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The Life and Thoughts of An Unvaccinated Student in Germany


With the surge of COVID winter wave in the Northern hemisphere, the pressure on the unvaccinated to get the shots are getting more aggressive and their daily lives also become much tougher. In Germany, so-called 2G (“Geimpft” and “Genesen”) rule is applied in many places which means that only vaccinated and recovered (within six months) are allowed to participate in everyday life like going to restaurants, bars, theaters and so on. 

In some settings, 3G (“Getestet”,”Geimpft” and “Genesen”) rule is allowed with an additional option of getting tested every day. It is now necessary to go to the workplaces, use public transportation, even to see the doctors and donate blood.

I am a regular blood donor and I needed to get tested last time before donating. Since the beginning of the pandemic, there has been a shortage of blood for those who need it urgently. What I observed during my donation last time is that the number of donors dropped drastically. With this additional rule, many unvaccinated donors have difficulties giving their blood now. 

For example, some of them live in the small villages and the test centers are not nearby which means it takes them a lot more time than usual. Being unable to use public transport without the negative test, they also need other means of transport. Moreover, some of them feel discriminated against since we now know that the vaccinated can still transmit the virus even though they are very much likely protected from the severe disease and death. Amid the blood shortage, this rule could make the situation even worse.

Since I still decide not to get vaccinated, many people might call me anti-vaxxer. I may be one according to the Merriam-Webster Dictionary which defines an anti-vaxxer as a person who opposes the use of vaccines or regulations mandating vaccination. I strongly oppose the vaccine mandates. 

My position on COVID vaccines is very clear. I strongly urge the elderly and vulnerable who have not yet been infected with COVID to get vaccinated as soon as possible. It is very important for them. It can save their lives. However,the young and healthy, especially the children, do not need these vaccines. There are millions of older high-risk people who still do not have access to the vaccines in many developing countries in Asia, Africa and Latin America. 

In my home country, Myanmar, COVID third wave hit like a tsunami. Many old and vulnerable died during that wave including my beloved aunt, the parents and relatives of my friends. My father also had to struggle very hard to survive with the constant oxygen supply for a few days. The vaccination drive was interrupted before that wave because of the political situation there. During the peak, the severe patients were not able to be admitted into the hospital. They had to manage by themselves to get the oxygen supply. 

As I have seen and heard such a tragedy in my home country, I am even more hesitant to get the jab ahead of those vulnerable in poor countries who need the vaccines desperately. As a 32-year-old with no underlying health conditions, my risk is very much smaller than those vulnerable. For me, getting the jab ahead of them is just morally wrong, especially in the case that the vaccines cannot stop the transmission of the virus.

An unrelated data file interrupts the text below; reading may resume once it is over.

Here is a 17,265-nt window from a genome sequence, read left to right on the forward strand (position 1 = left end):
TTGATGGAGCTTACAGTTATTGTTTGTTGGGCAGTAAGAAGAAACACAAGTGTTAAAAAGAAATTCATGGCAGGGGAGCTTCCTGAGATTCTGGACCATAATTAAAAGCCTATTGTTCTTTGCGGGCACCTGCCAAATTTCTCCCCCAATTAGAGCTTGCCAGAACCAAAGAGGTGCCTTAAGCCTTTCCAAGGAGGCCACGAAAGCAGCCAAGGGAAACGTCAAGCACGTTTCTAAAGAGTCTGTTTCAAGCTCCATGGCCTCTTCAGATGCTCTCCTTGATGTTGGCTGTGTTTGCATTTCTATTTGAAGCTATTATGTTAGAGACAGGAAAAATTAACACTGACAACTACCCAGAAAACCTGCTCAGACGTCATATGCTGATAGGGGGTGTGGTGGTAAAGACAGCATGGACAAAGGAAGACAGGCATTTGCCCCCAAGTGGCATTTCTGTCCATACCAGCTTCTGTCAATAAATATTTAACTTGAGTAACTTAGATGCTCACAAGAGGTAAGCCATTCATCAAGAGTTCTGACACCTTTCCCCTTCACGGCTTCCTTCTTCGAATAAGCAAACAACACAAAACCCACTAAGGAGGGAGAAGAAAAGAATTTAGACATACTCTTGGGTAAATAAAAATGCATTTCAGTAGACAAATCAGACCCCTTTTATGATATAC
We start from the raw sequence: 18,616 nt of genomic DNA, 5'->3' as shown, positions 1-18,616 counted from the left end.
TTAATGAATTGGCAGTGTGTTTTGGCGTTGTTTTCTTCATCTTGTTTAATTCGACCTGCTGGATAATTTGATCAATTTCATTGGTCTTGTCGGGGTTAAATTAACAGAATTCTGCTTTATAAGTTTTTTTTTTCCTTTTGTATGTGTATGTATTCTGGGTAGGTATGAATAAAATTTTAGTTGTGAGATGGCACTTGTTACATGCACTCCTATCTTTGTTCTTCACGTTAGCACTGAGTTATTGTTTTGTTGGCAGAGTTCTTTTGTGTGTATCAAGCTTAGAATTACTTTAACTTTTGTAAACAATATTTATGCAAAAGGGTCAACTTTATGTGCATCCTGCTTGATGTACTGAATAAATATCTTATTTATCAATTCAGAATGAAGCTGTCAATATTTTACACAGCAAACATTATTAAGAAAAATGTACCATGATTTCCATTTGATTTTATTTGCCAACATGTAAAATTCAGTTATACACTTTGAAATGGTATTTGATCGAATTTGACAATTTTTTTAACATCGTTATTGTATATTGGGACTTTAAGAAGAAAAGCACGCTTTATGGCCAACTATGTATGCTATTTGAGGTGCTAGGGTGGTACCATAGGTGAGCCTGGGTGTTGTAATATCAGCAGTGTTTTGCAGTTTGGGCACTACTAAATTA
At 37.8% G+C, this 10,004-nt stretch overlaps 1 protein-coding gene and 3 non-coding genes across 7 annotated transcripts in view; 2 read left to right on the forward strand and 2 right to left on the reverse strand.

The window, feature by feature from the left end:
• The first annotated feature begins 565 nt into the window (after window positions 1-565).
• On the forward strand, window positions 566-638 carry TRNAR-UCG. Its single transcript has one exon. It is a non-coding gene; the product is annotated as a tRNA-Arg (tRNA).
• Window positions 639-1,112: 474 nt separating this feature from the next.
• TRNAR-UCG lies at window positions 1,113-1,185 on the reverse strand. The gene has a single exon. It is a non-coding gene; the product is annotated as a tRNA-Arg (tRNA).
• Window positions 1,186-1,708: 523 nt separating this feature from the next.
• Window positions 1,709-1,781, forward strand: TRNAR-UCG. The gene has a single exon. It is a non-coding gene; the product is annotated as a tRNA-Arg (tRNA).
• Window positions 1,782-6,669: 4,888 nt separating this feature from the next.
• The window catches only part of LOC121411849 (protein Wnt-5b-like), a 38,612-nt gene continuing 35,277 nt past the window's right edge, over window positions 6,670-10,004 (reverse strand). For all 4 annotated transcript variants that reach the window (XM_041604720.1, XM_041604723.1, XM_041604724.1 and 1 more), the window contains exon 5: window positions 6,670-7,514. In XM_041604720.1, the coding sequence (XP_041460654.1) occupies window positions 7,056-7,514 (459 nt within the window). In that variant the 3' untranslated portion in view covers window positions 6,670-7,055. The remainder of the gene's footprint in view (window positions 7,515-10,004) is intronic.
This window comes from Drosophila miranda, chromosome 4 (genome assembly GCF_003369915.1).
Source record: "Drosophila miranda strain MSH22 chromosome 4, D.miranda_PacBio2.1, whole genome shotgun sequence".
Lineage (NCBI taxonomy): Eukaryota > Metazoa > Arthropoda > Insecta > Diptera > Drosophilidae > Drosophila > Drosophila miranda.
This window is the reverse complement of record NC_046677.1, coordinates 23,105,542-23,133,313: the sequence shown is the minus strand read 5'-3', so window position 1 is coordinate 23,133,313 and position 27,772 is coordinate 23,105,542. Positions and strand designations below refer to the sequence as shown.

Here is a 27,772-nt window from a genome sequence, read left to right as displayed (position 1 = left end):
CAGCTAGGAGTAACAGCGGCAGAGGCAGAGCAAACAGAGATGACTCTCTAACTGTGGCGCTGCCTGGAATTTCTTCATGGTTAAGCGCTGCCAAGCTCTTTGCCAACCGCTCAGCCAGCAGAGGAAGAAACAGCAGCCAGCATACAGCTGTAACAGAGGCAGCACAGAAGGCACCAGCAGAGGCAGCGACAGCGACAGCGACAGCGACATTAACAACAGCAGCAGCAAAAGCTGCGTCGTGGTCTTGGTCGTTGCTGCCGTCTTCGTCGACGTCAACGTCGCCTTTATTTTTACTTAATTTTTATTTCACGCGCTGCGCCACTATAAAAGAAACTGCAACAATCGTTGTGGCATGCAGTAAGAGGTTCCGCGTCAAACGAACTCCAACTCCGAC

My life will be much easier getting the jab in Germany but my heart keeps saying that I should not take it from my ethical and moral standpoint. Perhaps, I will have no choice left in the near future if the governments introduce the general vaccine mandate for COVID. However, I think the western governments should donate these vaccines and support more to the poorer nations instead of vaccinating the children and mandating the vaccines for those who dot not need them. 

Moreover, we all must acknowledge the power of natural immunity which is much more robust and longer lasting. It does not mean that we all should get infected deliberately but the recovered or immune people should be appreciated as they are the key to maintain the herd immunity in the community to end this pandemic.

Prof. Sunetra Gupta, a world-renowned epidemiologist at the University of Oxford, once discussed before that the COVID vaccines cannot protect you durably against infection (therefore cannot prevent transmission) and hence cannot give herd immunity. With this fact, the vaccine mandates are totally illogical. However, it is really fantastic that they can reduce the severity of the disease dramatically, therefore also the deaths. 

She also mentioned that, from the ecology of the coronaviruses, the repeated reinfection is a key to maintain the herd immunity or the endemic equilibrium. These reinfections do not cause severe diseases and deaths. If we have some knowledge on the mathematical models of infectious diseases (SIRS Model in this case), this concept is much easier to understand. From these facts, I understand that the vaccines will not end the pandemic. 

However, they can be the crucial tools to save many vulnerable lives over the remaining course of the pandemic. The key is the focused protection of the vulnerable along the journey to the endemic equilibrium as the authors of the Great Barrington Declaration advocate. I sincerely thank these authors, Profs. Martin Kulldorff, Sunetra Gupta and Jay Bhattacharya, for opening my eyes in this pandemic and also for your works to fight against the insanity amid horrible abuses.

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